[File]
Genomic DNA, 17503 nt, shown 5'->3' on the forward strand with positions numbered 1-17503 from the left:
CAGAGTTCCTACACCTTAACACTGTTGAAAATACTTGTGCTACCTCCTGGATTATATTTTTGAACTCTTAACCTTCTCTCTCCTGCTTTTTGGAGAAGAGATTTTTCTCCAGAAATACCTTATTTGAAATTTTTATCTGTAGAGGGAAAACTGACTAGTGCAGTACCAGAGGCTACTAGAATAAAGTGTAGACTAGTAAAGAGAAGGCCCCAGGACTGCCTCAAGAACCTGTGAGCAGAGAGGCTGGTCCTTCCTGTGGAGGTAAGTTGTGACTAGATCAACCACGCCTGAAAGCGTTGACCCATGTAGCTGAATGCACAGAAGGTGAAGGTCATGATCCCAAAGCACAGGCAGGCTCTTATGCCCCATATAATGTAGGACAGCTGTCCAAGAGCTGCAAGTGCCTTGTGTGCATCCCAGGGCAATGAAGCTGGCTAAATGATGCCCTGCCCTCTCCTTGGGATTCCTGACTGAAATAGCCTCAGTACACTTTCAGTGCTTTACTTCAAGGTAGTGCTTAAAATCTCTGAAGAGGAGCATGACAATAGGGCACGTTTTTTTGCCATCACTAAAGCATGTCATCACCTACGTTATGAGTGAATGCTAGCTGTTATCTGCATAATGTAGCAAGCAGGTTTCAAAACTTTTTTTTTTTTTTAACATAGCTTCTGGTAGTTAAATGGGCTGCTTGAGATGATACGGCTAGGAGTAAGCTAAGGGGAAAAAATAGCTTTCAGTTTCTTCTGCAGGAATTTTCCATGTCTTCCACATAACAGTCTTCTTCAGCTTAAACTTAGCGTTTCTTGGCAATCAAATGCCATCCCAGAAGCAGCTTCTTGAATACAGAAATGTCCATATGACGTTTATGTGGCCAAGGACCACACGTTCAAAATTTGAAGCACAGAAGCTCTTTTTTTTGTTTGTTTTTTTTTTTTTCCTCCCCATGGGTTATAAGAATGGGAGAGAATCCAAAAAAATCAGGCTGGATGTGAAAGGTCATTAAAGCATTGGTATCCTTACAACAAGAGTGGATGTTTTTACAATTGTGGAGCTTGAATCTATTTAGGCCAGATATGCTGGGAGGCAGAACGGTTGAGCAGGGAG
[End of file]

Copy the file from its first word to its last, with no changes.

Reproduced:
Genomic DNA, 17503 nt, shown 5'->3' on the forward strand with positions numbered 1-17503 from the left:
CAGAGTTCCTACACCTTAACACTGTTGAAAATACTTGTGCTACCTCCTGGATTATATTTTTGAACTCTTAACCTTCTCTCTCCTGCTTTTTGGAGAAGAGATTTTTCTCCAGAAATACCTTATTTGAAATTTTTATCTGTAGAGGGAAAACTGACTAGTGCAGTACCAGAGGCTACTAGAATAAAGTGTAGACTAGTAAAGAGAAGGCCCCAGGACTGCCTCAAGAACCTGTGAGCAGAGAGGCTGGTCCTTCCTGTGGAGGTAAGTTGTGACTAGATCAACCACGCCTGAAAGCGTTGACCCATGTAGCTGAATGCACAGAAGGTGAAGGTCATGATCCCAAAGCACAGGCAGGCTCTTATGCCCCATATAATGTAGGACAGCTGTCCAAGAGCTGCAAGTGCCTTGTGTGCATCCCAGGGCAATGAAGCTGGCTAAATGATGCCCTGCCCTCTCCTTGGGATTCCTGACTGAAATAGCCTCAGTACACTTTCAGTGCTTTACTTCAAGGTAGTGCTTAAAATCTCTGAAGAGGAGCATGACAATAGGGCACGTTTTTTTGCCATCACTAAAGCATGTCATCACCTACGTTATGAGTGAATGCTAGCTGTTATCTGCATAATGTAGCAAGCAGGTTTCAAAACTTTTTTTTTTTTTTAACATAGCTTCTGGTAGTTAAATGGGCTGCTTGAGATGATACGGCTAGGAGTAAGCTAAGGGGAAAAAATAGCTTTCAGTTTCTTCTGCAGGAATTTTCCATGTCTTCCACATAACAGTCTTCTTCAGCTTAAACTTAGCGTTTCTTGGCAATCAAATGCCATCCCAGAAGCAGCTTCTTGAATACAGAAATGTCCATATGACGTTTATGTGGCCAAGGACCACACGTTCAAAATTTGAAGCACAGAAGCTCTTTTTTTTGTTTGTTTTTTTTTTTTTCCTCCCCATGGGTTATAAGAATGGGAGAGAATCCAAAAAAATCAGGCTGGATGTGAAAGGTCATTAAAGCATTGGTATCCTTACAACAAGAGTGGATGTTTTTACAATTGTGGAGCTTGAATCTATTTAGGCCAGATATGCTGGGAGGCAGAACGGTTGAGCAGGGAG